How to harness the great forces of capitalism to save the world from catastrophe.The forecasts are grim and time is running out, but that's not the end of the story. In this book, Fred Krupp, longtime president of Environmental Defense Fund, brings a stirring and hopeful call to arms: We can solve global warming. And in doing so we will build the new industries, jobs, and fortunes of the twenty-first century.In these pages the reader will encounter the bold innovators and investors who are reinventing energy and the ways we use it. Among them: a frontier impresario who keeps his ice hotel frozen all summer long with the energy of hot springs; a utility engineer who feeds smokestack gases from coal-fired plants to voracious algae, then turns them into fuel; and a tribe of Native Americans, for two thousand years fishermen in the roughest Pacific waters, who are now harvesting the fierce power of the waves themselves.These entrepreneurs are poised to remake the world's biggest business and save the planet―if America's political leaders give them a fair chance to compete.
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Miriam Horn is the author of two previous books, including the New York Times best-selling Earth: The Sequel. She works at Environmental Defense Fund and lives in New York City.From Publishers Weekly:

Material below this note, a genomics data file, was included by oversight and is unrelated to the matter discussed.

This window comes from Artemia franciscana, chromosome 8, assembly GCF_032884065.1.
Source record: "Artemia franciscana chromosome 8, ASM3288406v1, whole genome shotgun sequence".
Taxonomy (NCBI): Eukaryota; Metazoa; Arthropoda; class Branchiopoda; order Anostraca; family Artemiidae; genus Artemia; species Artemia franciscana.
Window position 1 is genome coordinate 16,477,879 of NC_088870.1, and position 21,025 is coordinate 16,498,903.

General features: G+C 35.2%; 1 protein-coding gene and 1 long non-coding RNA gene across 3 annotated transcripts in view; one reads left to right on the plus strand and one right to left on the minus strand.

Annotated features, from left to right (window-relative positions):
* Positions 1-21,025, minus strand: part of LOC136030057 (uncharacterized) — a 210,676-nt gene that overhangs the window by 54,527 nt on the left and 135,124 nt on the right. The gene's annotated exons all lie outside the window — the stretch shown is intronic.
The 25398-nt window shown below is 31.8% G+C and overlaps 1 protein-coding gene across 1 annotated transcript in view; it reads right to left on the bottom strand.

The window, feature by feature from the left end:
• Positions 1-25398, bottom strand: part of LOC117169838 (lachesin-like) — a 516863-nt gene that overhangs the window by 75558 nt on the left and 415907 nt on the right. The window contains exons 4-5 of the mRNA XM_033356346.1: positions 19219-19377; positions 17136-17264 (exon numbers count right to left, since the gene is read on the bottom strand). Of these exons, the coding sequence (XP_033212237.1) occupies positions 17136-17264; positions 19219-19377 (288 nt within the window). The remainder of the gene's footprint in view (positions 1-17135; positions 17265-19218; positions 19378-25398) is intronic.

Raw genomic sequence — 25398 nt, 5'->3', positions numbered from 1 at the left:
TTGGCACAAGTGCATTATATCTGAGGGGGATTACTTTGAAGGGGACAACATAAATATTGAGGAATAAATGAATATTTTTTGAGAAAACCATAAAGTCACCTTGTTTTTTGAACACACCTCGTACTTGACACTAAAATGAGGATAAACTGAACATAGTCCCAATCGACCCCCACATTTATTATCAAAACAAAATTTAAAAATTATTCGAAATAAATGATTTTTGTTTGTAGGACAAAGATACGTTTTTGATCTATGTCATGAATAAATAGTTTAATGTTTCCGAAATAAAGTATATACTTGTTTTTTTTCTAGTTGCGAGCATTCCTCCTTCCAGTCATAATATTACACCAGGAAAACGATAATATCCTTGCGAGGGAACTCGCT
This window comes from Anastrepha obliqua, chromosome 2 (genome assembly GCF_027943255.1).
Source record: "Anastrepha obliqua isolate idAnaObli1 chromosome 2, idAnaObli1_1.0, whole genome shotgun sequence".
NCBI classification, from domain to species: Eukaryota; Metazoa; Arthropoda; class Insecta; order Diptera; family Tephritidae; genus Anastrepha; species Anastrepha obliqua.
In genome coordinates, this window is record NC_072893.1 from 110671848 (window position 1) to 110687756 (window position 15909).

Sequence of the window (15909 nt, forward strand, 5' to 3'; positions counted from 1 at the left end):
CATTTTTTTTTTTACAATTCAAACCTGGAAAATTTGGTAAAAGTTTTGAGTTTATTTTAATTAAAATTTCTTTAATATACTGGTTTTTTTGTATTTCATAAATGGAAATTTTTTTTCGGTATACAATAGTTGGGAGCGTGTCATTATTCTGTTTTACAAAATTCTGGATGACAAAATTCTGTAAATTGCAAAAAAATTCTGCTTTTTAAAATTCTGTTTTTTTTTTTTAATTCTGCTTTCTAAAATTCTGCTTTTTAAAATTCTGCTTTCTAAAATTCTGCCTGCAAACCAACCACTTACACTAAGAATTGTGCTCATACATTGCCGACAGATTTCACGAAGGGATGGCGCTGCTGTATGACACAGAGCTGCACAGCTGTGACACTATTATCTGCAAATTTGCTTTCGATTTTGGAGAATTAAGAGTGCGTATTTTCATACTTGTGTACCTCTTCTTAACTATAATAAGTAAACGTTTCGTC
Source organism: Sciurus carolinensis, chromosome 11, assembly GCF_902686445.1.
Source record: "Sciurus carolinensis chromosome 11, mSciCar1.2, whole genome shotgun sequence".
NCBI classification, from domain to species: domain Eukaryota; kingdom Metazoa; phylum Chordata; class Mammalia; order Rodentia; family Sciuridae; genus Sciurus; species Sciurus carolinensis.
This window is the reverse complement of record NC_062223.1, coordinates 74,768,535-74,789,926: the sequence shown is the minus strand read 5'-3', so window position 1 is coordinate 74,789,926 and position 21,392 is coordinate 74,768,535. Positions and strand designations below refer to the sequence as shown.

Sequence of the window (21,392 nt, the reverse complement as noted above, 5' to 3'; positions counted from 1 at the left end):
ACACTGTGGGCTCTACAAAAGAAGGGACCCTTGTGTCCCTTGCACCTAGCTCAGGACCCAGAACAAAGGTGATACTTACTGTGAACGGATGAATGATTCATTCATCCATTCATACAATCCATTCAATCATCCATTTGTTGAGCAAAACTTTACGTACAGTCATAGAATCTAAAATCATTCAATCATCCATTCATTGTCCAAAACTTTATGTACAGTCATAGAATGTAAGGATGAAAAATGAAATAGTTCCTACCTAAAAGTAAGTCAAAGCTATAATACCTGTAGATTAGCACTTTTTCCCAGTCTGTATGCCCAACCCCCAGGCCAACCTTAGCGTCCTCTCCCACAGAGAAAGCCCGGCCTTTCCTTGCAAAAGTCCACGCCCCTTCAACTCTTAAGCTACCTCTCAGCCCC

Environmental Defense Fund president Krupp and journalist Horn proffer a business-centric prescription for alleviating climate change, coupling the market force of capitalism with technological innovation and entrepreneurial inventiveness. The authors argue in favor of strict federal carbon caps, which would induce innovators to explore new ways to control carbon dioxide emissions. The book notes the global and historical successes of cap and trade mechanisms, such as the Clean Air Act of 1990. Designed specifically to control sulfur dioxide (which causes acid rain), the Clean Air Act cut emissions 30% more than the law required by providing coal plant operators with a financial incentive to modernize. New technologies that would benefit from such a logical, elegant, market-based approach include one as basic as an Arizona natural gas power plant that vents its smokestack waste into a vast greenhouse, where it nourishes algae used for manufacturing biodiesel, and one as a radical as harnessing the kinetic energy of molecules as a power source. This optimistic book brims with similar ideas, balancing jargon-heavy science with engaging profiles of individuals who are blending business and science in an attempt to save the planet. (Mar.)
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